Saturday, May 12, 2012

Depression

I had a bad year in 2011 on some fronts (running and writing went surprisingly well), and some degree of depression was part of it. Let's just say I've been reading and thinking about it. As a kind of detour from my work on Canadian foreign policy, I encountered a book capturing the long love affair between the Canadian diplomat Charles Ritchie, and the Anglo-Irish novelist Elizabeth Bowen. In their sharing of intellectual and other interests, and in their appreciation for each other, they could hardly have been closer--they were intimate in every sense. Yet they never seem to have thought of marrying each other. When the affair began, she was married, and while they both sensed that she was more in love than he was, she made it clear that she considered divorce out of the question. Later he married a cousin--a woman he loved and respected, who helped him greatly in his career. Something very old school about the whole thing. And of course he could not be clear, as the years passed, that he loved Bowen any less than she loved him. The book consists of Ritchie's diary entries, and Bowen's letters to him. Here she is on one of the times when they are apart:
The incalculable thing is sadness--how it shoots one down. The moment one is sad one is ordinary. If you notice, nobody in Shakespeare (Shakespeare having no use for ordinary people) is ever just sad. They have moments of interesting melancholy, listening to music and referring to violets, but once there is any question of being just sad, they step right off the edge of that into one or another kind of lunacy.
pp. 120-1. See also here.

Saturday, April 7, 2012

Ratcheting Up the Rhetoric: IPCC time again

UPDATE April 8: Eschenbach has a devastating addition to his work: A fuller sample of CO2 proxies shows that CO2 kept going up over the last few thousand years, but temperature didn't. Once again there is no apparent connection between the two, a direct contradiction of Shakun et al's thesis--and it seems highly likely that Shakun et al new of this evidence, or should have known. The so-called 5th Annual Report of the Intergovernmental Panel on Climate Change (IPCC) is not expected for some time (Working Group I, "The Physical Science Basis," will issue the Summary for Policy Makers in about a year), but there is already a crescendo of news releases to support the global warming dogma. 1. Shakun et al, "Global warming preceded by increasing carbon dioxide concentrations ...," in Nature (2102). As Anthony Watts suggests, this is an indication of some evidence that the global warming movement desperately needs: a time when first CO2 went up, then temperature, and a plausible cause and effect can be traced. Al Gore's famous graphic, based on ice cores in one region, with both CO2 and temp spiking repeatedly at about the same time, actually shows in every case temperature up first, then CO2. This new paper considers more evidence, from more regions, and suggests that in the case of the end of the last Ice Age--a very significant temperature-related event--CO2 went up first, then temperature. Of course ice cores are a proxy for temperature, not a thermometer, and before 1850 there is usually no choice but to use proxies, and then defend why they are or may be reliable. Willis Eschenbach has looked at the actual proxies used in the study.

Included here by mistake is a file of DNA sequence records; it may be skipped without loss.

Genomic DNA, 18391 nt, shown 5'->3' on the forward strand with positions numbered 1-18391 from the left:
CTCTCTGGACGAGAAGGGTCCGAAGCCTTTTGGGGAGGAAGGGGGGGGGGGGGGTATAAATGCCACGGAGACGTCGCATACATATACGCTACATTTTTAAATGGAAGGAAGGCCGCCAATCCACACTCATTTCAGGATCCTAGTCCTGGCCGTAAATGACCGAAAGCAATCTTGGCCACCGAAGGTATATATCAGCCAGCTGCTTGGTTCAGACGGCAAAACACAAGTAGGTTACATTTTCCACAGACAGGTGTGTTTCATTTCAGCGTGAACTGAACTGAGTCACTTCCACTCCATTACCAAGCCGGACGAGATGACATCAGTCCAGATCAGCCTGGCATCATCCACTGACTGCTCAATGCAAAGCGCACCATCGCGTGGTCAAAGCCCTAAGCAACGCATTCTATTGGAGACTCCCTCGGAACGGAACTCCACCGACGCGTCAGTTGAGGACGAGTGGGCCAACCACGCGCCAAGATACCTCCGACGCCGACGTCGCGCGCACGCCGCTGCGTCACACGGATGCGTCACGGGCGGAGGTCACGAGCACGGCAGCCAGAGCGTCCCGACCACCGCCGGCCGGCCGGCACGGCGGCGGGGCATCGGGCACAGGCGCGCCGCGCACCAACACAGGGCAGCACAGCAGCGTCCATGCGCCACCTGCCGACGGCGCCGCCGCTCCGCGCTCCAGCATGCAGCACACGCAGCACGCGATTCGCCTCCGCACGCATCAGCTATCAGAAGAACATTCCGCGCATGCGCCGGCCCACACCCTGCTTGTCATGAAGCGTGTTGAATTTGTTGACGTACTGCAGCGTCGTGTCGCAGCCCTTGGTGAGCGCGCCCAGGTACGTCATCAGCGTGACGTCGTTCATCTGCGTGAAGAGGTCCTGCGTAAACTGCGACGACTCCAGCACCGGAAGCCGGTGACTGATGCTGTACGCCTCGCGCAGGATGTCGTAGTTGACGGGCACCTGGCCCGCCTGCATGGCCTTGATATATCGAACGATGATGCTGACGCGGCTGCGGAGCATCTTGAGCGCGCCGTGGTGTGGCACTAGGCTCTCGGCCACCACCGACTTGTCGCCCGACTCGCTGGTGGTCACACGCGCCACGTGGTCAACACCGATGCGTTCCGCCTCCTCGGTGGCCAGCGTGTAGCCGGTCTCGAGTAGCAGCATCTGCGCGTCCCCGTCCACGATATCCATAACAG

The main curiosity about these, other than the wide variety of amounts of warming, is the different timing of the warming. In some proxies it starts in 25,000 BC, in others it starts in 15,000 BC. Sometimes the warming peaks as early as 14,000 BC, and sometimes around 5,000 BC or later. Sometimes the warming continues right up to the present.
Since there is so much variation in the warming trends, plural, there is no way to co-relate any global warming trend with global CO2. 2. Booth et al, "Aerosols implicated as a prime driver of twentieth-century North Atlantic climate variability," Nature (2012). Amato Evans:
In a paper published on Nature’s website today, Booth et al. report their use of a state-of-the-art model of Earth’s climate to demonstrate that, at least over the past century, the AMO [Atlantic multidecadal oscillation] is largely the response of the upper ocean to changes in the concentration of pollution aerosols in the atmosphere. If correct, their results imply that the influence of human activity on the Atlantic regional climate is more pervasive than previously thought.
Judy Curry:
The result of this paper is driven by the so-called aerosol indirect effect, whereby the aerosols change the physical and optical properties of clouds. The uncertainty in the aerosol indirect effect is estimated in the AR4 to be by far the most uncertain element of radiative forcing, and the estimates in AR4 neglect many of the modes of the aerosol indirect effect, notably those associated with ice clouds.
Realistic error bars on current aerosol optical depth measurements are quite large; historical error bars must be huge. The fortuitous agreement of the aerosol optical depth with temperature variability is serendipitous climate magic, almost certainly with circular reasoning buried deeply or not so deeply in the aerosol estimates.
And finally, if this paper is correct and there is no AMO other than aerosol forcing, this is going to overthrow a very substantial body of work by oceanographers on the Atlantic Meridional Overturning Circulation . At best, the period in this paper covers 2 oscillations.
Color me unconvinced by this paper. I suspect that if this paper had been submitted to J. Geophysical Research or J. Climate, it would have been rejected. In any event, a much more lengthy manuscript would have been submitted with more details, allowing people to more critically assess this. By publishing this, Nature seems to be looking for headlines, rather than promoting good science.